The Hate Behind Anti-Lockdown Protests

Coronavirus Lockdown Protests in Columbus Ohio — Source via Creative Commons

While the press brings attention to anti-lockdown protests happening across the country, many Americans have been focused on not just the of armed rallies against policies benefiting the public’s health, but the behind rallygoers screaming about their civil liberties being violated after years of howling when Black folks, Latinos, or other people of color have done the same.

If it feels like there’s more to these protests, that’s because there is.

As you know, the first large anti-government hate-rally took place in Lansing, Michigan. It was dubbed “Operation Gridlock” by the primary organizers of the event, the Michigan Conservative Coalition, a far-right group with various ties to known extremists and extremist groups as well as Education Secretary Betsy DeVos. These not-so-good-spellers welcomed extremist groups to attend their rally helping boost their numbers — and expose as many people as possible to COVID-19.

The ensuing chaos of “Operation Gridlock” resulted in members of the Proud Boys — who are always outraged about protests against police brutality by people of color — blocking traffic to the front of Sparrow Hospital, causing issues for emergency services despite the denials of the participating groups. In fact, they are all blaming each other right now which is hilarious.

It’s also worth noting that the Michigan Conservative Coalition, despite claiming moral purity, had recently posted on Facebook a cartoon attacking lockdown orders as a social control scheme. The cartoon was drawn by a well-known neo-nazi who promotes conspiracy theories and bigotry against Jews, women, immigrants, Black folks, and LGBTQ people.

As most hate groups do, the Michigan Conservative Coalition denies the racist element of their neo-nazi daycare program. However, they regularly feature white nationalist memes and echo white nationalist talking points on their Facebook page. The group also recently hosted Michelle Malkin who is closely associated with the far-right’s nationalist agenda.

Motivations

The appearance of hate groups is not surprising. Historically, hateful extremists have always been at the forefront of white people protesting supposed attacks on their civil liberties (sorry white folks, it’s true). Much like today, the KKK once joined in on protests that weren’t specifically about white supremacy. Instead, the focus was on a set of shared ideals by a broader community of white folks (segregation, against inter-racial marriage).

It was there that they would recruit new members; just as modern-day groups do now.

They ditched the robes and milled about the crowds feeling out potential recruits. The target was (and always will be) white young men exhibiting insecurities or a sense of social or racial anxiety. From there they can be radicalized into joining hate groups like the Proud Boys. They are coaxed by seemingly innocuous rhetoric (family, patriotism, community) that inevitably graduates into more extremist language (misogyny, racism, xenophobia, homophobia, white nationalism).

Groups such as the Proud Boys have seen tremendous success in their recruitment efforts — as noted by their exponential growth over the last two years. There are also many heavily-armed racist militias attending these rallies despite having ideological differences with some other groups. Focusing on their commonalities opens the door to establishing relationships with others; thus expanding their reach resulting in additional growth.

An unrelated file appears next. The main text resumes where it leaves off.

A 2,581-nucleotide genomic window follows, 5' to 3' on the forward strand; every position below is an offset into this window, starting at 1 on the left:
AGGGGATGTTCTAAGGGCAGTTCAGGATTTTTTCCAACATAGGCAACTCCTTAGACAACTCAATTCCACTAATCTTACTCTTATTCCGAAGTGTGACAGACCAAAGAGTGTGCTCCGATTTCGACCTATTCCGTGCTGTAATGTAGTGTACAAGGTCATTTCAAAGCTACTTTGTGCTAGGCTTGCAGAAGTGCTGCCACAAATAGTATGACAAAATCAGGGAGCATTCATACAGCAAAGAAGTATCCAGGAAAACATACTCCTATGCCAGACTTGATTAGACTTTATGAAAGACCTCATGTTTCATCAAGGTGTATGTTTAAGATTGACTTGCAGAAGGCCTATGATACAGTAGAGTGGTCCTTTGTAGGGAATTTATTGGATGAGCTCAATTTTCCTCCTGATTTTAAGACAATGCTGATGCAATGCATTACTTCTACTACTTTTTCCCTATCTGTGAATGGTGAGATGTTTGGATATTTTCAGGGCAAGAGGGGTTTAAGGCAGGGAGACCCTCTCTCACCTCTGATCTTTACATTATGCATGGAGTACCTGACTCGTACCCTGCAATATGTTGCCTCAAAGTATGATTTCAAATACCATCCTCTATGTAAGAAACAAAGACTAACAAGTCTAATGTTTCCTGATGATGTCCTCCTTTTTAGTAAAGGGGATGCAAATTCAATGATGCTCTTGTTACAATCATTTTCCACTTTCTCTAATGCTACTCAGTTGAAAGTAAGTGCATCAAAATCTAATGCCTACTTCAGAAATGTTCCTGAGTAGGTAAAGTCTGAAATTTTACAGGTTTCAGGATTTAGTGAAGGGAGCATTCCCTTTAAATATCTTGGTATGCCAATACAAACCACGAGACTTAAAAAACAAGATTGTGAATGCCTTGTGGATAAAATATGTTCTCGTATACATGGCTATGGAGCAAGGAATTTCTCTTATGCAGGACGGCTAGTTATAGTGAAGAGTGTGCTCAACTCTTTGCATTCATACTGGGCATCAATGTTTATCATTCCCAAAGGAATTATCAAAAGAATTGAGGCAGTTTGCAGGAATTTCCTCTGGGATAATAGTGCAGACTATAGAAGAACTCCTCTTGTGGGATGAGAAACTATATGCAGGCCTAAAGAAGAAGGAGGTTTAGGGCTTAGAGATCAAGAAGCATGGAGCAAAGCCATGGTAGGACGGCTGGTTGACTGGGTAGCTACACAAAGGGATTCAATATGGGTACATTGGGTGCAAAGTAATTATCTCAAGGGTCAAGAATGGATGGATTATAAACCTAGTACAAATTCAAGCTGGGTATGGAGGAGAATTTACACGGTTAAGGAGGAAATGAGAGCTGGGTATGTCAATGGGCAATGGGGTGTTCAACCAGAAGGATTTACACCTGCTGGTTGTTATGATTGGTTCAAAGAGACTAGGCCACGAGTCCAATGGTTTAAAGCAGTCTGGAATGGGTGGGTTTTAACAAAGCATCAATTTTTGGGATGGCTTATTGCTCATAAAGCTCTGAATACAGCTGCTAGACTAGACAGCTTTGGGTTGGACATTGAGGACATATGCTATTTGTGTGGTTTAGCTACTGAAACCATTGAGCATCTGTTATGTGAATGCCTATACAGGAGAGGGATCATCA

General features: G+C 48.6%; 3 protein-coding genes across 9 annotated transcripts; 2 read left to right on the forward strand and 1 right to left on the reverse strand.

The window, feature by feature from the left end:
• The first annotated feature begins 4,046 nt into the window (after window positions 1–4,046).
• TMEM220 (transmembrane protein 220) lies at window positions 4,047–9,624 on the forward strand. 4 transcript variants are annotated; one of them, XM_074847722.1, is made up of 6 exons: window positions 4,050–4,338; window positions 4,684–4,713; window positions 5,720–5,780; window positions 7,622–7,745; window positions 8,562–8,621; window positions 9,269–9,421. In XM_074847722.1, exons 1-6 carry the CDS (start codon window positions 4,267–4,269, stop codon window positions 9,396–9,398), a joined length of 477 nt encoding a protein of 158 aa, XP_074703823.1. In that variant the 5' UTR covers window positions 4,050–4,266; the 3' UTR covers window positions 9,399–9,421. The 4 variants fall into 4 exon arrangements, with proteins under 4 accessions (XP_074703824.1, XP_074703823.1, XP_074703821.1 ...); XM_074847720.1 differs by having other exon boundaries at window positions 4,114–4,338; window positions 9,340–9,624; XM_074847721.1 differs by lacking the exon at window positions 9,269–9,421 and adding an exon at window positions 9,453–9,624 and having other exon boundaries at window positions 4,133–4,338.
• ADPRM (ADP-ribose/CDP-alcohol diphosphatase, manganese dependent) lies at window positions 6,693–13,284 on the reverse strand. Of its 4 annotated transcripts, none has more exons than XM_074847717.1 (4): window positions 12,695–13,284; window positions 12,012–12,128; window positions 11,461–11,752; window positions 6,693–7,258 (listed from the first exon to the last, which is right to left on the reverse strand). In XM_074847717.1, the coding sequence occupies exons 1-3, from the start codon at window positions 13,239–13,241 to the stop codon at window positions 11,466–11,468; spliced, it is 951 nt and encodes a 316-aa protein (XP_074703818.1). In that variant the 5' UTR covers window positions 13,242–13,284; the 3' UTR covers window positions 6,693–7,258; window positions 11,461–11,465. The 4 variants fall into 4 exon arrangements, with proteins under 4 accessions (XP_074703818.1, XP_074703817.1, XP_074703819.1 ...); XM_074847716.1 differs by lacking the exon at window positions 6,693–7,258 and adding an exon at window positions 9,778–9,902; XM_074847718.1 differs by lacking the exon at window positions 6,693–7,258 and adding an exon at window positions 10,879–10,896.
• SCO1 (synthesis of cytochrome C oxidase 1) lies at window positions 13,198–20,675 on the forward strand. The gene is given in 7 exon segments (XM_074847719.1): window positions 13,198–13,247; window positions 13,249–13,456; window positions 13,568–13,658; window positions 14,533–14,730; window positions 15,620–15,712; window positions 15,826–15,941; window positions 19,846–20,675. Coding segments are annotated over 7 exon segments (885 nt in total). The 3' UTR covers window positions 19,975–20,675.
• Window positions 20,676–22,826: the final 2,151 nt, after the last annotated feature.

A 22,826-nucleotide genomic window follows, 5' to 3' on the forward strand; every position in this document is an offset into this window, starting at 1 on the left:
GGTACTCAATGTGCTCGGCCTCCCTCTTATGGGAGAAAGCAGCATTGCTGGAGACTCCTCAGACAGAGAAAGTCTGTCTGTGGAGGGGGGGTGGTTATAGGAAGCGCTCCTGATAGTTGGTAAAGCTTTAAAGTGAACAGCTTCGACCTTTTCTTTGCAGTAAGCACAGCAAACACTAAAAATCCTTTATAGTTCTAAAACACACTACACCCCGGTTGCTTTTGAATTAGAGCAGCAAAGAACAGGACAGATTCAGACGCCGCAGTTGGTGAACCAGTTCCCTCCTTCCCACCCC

When we discuss the commonalities in the motivations of the various groups who attend these rallies, the conversation needs to go much deeper than recruitment numbers. Whether they are racist street-fighting groups, religious fundamentalist groups, right-wing militia groups, or other elements of the far-right subculture, their common interests revolve around hate.

From homophobia to xenophobia to anti-Semitism to misogyny to white supremacy, they can align themselves under the same banner because they all share the common vision of America where white people (white men in particular) maintain dominance over everyone else. That’s the reality of what we are seeing unfold in cities across America. That’s who these people are.

The notion that these protests began once news broke of minorities being disproportionately affected by the coronavirus is not lost on me.

Remember, we are talking about groups of people who largely believe is a thing. There is no way in hell they’d be out there if they thought they were in danger of dying from COVID-19. This is not to say that they don’t believe the coronavirus is real. In fact, most of them acknowledge that it’s real. But what they think and what they know are two different things.

“Time to get our freedom back.” — Laura Ingraham

It’s clear they think they can survive COVID-19 better than the rest of us; noted by their constant statements along the lines of “let the weak die to save the economy.” In case you haven’t noticed, we are “the weak” in this dog-whistle. Indigenous, Latinos, and Black folks. The communities hardest hit by the coronavirus. It’s not that these hatemongers don’t think they’ll contract the virus either, in fact, many are expecting to catch it. But they aren’t concerned because, well, they’re white.

And they have access to better healthcare.

They think their bodies are superior to ours and I believe one of the driving factors (if not the main driving factor) for these anti-lockdown protests is to see minorities suffer. These racist white people think they’re just going to go back to their ho-hum lives as if nothing happened. They see it as an opportunity for them to “cull the herd” of non-white people — or so they think.

Just wait for it though. La ‘Rona is coming for them too.

The Players

We see the characters on TV. Typically overweight dudes wearing entirely too much gear for their out-of-shape asses and carrying a bigger gun than they could handle in a real war type of scenario. I see those guys and I think, “the minute bullets start flying, they’re going to cower in fear and shit themselves.” Seriously, I can’t help but laugh when I see them acting tough.

The thing is, individually these guys are clearly cowards. But as a group, their rhetoric and in numerous cases, their actions, have proved dangerous to marginalized communities. We’ve seen far too many cases of so-called lone-wolves — who we know to have been members of hate groups — take murderous actions against minorities.

A far too common occurrence that has greatly escalated since Trump took office.

While it may be quiet now, these hate rallies and their cheerleaders are firing people up in a scary way. Again, dog-whistles from the president of the United States — directed at militias and hate groups — to “liberate” states agitates the psyche of those waiting to “rise up” when called on to do so. Trump’s not-so-coded language along with his Klan-ish cheerleaders at Fox News and Breitbart are helping drive these ideas that will cost lives in one way *cough* or another.